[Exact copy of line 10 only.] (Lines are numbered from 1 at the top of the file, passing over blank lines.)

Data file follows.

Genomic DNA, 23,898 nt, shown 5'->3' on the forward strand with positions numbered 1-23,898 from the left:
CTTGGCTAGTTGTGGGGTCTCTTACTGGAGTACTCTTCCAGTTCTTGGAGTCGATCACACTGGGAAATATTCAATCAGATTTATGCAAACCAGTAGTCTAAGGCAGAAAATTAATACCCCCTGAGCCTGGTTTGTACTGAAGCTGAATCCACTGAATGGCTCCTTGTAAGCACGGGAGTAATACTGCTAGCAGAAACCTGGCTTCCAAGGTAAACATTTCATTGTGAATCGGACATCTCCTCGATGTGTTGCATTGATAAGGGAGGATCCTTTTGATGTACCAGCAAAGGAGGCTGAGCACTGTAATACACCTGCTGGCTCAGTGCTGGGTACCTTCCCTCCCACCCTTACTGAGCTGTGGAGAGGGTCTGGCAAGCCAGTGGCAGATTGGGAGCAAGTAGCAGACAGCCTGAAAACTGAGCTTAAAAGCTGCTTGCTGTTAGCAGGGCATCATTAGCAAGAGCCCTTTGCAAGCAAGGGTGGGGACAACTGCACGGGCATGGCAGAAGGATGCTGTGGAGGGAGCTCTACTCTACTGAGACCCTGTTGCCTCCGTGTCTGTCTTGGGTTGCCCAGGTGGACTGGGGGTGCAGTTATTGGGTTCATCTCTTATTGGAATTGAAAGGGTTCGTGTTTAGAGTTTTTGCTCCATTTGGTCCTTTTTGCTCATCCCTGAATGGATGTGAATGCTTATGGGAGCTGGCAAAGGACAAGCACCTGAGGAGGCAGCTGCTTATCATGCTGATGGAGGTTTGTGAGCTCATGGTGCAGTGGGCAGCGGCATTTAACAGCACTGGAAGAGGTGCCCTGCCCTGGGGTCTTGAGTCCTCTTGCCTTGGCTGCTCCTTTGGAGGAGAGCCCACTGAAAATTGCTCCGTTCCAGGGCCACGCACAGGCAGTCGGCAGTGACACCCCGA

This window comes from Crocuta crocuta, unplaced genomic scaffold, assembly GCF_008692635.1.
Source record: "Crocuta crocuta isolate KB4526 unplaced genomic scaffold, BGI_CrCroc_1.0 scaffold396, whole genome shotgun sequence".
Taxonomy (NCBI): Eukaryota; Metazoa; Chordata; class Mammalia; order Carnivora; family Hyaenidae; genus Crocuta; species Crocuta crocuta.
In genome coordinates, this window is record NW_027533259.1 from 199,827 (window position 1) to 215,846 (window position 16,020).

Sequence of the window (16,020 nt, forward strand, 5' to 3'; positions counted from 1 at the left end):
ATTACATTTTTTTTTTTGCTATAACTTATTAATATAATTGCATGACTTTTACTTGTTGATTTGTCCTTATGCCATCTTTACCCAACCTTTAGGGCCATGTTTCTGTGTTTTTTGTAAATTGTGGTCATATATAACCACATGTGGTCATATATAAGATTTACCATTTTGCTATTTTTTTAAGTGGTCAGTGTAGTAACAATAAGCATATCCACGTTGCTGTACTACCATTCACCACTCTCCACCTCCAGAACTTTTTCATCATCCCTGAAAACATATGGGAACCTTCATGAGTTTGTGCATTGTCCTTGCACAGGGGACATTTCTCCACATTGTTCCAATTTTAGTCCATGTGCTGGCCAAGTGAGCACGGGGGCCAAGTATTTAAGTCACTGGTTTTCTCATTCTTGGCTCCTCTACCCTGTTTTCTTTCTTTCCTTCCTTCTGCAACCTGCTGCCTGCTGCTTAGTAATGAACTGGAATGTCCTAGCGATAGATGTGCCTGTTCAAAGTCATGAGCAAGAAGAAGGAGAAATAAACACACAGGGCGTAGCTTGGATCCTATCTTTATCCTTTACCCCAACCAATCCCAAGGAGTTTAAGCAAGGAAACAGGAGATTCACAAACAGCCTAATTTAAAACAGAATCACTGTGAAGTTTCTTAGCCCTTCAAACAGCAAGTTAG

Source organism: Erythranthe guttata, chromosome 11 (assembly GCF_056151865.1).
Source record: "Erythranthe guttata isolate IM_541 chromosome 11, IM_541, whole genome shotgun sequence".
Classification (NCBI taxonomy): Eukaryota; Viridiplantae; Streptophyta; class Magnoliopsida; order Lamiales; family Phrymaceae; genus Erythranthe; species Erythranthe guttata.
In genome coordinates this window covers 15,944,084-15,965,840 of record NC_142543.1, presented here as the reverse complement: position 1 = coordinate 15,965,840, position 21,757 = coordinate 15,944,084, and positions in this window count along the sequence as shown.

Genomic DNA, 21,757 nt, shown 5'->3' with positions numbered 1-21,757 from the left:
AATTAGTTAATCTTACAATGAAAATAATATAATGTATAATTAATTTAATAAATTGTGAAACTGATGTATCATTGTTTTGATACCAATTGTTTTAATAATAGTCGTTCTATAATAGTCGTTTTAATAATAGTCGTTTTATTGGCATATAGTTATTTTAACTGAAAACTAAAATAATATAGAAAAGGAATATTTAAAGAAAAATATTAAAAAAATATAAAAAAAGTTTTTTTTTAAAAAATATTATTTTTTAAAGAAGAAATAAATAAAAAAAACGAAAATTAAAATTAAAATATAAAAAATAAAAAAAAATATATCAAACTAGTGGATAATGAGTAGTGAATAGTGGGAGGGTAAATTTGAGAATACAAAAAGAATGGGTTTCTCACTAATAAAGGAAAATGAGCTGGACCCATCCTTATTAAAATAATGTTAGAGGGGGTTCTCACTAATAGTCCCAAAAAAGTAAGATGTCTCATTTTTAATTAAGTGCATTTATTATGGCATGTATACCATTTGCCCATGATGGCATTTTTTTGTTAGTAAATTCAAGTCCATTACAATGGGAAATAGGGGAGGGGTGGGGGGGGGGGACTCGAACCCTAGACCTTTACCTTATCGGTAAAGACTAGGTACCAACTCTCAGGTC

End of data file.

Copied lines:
Source record: "Erythranthe guttata isolate IM_541 chromosome 11, IM_541, whole genome shotgun sequence".